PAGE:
Posted by: rcottrill | August 23, 2017

Speed Away

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Words: Frances Jane (“Fanny”) Crosby (b. Mar. 24, 1820; d. Feb. 12, 1915)
Music: Isaac Baker Woodbury (b. Oct. 23, 1819; d. Oct. 26, 1858)

Links:
Wordwise Hymns (Fanny Crosby)
The Cyber Hymnal
Hymnary.org

Note: Without much question, Fanny Crosby was the premiere gospel song writer of the late nineteenth and early twentieth centuries. She wrote something like 8,500 songs, and quite a few of them are still popular–To God Be the Glory, Blessed Assurance, Safe in the Arms of Jesus, Pass Me Not, O Gentle Saviour, and many more.

Fanny was blind from the age of six months but she never let this hinder her many activities and accomplishments. She was trained, and later became a teacher at the New York City School for the Blind. There she was befriended by future president Grover Cleveland, who spent hours writing down poems she composed.

She was the first woman to speak before a joint session of the American Congress (April, 1846), and she performed at the White House for President James Polk around the same time. Interestingly, she was a distant relative of popular singer Bing Crosby. Early on, Miss Crosby wrote many secular songs and poems. She put her faith in Christ at the age of thirty. Then, from her mid-forties onward she wrote only hymns.

We could describe a fast car as speeding along. But speed is a relative thing. What is great rapidity in one case is a mind-numbing crawl in another.

A garden snail may think it’s hurrying when it travels 0.047 kilometres per hour. Human beings can go much faster. Sprint champion Usain Bolt runs short distances at about 45 kms/hr (28 miles per hour), which was often near the top speed of the earliest automobiles. Today, racing cars can travel almost ten times as fast.

But all of this is dwarfed by the speed of light. In one second it travels nearly 300,000 kilometres (186,000 miles)–which is equal to seven times around the earth. At that rate, light from the sun, 93,000,000 miles away, takes only eight and a half minutes to reach us.

Speeding in a car beyond the set speed limit is illegal. It can also be dangerous, especially when the highway is wet or icy. But there are times when speed can be a wonderful thing. Think of the way we can see on television what’s happening on the other side of the earth, almost as it happens. Receiving news from Japan or the Philippines, or sending messages there, can be done in seconds.

These facts relate to a missionary hymn written by Fanny Crosby in 1890, after she heard a song called Speed Away, that had been produced forty years earlier. It recounted a legend about an Indian maiden who died. Her father mourned her loss, until she sent a bird from the Happy Hunting Grounds with a reassuring message for him.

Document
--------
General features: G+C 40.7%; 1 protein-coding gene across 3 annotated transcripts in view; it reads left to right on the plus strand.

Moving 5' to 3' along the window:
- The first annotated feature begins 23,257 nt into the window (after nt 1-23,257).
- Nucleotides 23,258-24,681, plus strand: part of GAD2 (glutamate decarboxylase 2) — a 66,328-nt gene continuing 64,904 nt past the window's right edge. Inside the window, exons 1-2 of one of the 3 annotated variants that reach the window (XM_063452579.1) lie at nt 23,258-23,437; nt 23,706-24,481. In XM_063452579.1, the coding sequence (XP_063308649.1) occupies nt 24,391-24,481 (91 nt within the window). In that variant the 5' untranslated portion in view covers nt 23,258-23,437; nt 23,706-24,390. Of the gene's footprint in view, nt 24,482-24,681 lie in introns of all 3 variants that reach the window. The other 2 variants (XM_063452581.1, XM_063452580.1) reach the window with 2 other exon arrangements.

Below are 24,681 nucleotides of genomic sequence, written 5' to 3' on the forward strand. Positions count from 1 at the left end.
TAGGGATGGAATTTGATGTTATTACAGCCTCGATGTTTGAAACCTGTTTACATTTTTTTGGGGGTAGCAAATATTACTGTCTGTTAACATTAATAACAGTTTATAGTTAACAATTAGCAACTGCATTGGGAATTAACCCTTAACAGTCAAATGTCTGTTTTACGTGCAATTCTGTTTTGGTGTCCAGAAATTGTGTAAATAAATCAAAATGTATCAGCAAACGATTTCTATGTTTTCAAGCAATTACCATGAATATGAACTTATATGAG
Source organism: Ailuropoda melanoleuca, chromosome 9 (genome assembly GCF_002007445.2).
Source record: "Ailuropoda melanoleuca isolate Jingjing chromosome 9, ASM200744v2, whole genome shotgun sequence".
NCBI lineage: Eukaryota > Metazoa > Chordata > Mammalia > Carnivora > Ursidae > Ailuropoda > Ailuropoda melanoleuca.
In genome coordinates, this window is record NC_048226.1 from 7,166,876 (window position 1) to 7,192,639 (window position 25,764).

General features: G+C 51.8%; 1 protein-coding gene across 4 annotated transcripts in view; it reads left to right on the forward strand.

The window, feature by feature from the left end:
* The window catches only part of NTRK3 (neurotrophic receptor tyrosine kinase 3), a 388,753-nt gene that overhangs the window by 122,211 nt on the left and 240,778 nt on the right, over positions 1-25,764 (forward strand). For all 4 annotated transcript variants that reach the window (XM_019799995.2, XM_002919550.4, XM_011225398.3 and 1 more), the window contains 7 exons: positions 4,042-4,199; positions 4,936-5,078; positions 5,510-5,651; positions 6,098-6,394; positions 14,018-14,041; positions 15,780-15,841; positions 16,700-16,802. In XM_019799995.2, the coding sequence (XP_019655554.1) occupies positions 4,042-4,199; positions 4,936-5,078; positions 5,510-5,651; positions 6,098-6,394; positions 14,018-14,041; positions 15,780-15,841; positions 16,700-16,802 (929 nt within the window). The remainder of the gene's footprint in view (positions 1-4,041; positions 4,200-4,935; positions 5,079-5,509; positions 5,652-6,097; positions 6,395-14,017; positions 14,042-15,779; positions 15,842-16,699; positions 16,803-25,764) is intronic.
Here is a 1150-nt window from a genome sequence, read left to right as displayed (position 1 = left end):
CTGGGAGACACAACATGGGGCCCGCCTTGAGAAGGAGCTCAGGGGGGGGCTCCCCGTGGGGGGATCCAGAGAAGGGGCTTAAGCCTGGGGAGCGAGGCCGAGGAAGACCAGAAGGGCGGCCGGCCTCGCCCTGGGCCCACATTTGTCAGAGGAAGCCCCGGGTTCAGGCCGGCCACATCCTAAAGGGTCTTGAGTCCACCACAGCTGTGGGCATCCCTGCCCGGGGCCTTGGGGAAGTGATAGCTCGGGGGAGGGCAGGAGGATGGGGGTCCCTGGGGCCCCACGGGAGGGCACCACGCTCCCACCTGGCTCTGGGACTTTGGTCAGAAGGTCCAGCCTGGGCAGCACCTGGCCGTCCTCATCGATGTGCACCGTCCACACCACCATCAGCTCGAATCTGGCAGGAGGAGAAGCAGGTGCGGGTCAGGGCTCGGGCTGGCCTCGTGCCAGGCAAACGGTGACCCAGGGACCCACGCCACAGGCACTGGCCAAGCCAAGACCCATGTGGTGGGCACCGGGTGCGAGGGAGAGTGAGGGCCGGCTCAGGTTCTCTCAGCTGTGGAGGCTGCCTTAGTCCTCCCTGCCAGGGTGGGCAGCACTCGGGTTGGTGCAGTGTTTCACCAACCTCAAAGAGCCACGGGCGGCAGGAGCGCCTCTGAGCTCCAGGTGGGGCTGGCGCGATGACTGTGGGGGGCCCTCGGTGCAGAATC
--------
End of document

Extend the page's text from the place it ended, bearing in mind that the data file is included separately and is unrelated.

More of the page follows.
Fanny loved the melody, and she wrote a Christian missionary hymn to fit it, using the same title but with a totally different message. Ira Sankey, the music director of evangelist Dwight Moody, adapted Woodbury’s original tune to suit the words. In the years since, it has been used often at farewell services for departing missionaries.

CH-1) Speed away, speed away, on your mission of light,
To the lands that are lying in darkness and night;
’Tis the Master’s command; go ye forth in His name,
The wonderful gospel of Jesus proclaim;
Take your lives in your hand, to the work while ’tis day,
Speed away, speed away, speed away.

CH-3) Speed away, speed away with the message of rest,
To the souls by the tempter in bondage oppressed;
For the Savior has purchased their ransom from sin,
And the banquet is ready, O gather them in;
To the rescue make haste, there’s no time for delay,
Speed away, speed away, speed away.

We have tools to do that more quickly today than Christians did in 1890. But the question is: Are we using the tools we have? Are we busy in the Lord’s work? There is reason for haste. The Lord Jesus told John in his book of prophecy:

“Behold, I am coming quickly [or soon], and My reward is with Me, to give to every one according to his work” (Rev. 22:12).

If His coming was “soon” in John’s day, it is very soon today. We must serve the Lord with the view that His return could come at any moment. Meanwhile, we have a commission to fulfil:

“You shall be witnesses to Me in Jerusalem, and in all Judea and Samaria, and to the end of the earth” (Acts 1:8). “Go into all the world and preach the gospel” (Mk 16:15).

Questions:
1) What are some things that require haste?

2) What are some things where haste often causes problems?

Links:
Wordwise Hymns (Fanny Crosby)
The Cyber Hymnal
Hymnary.org


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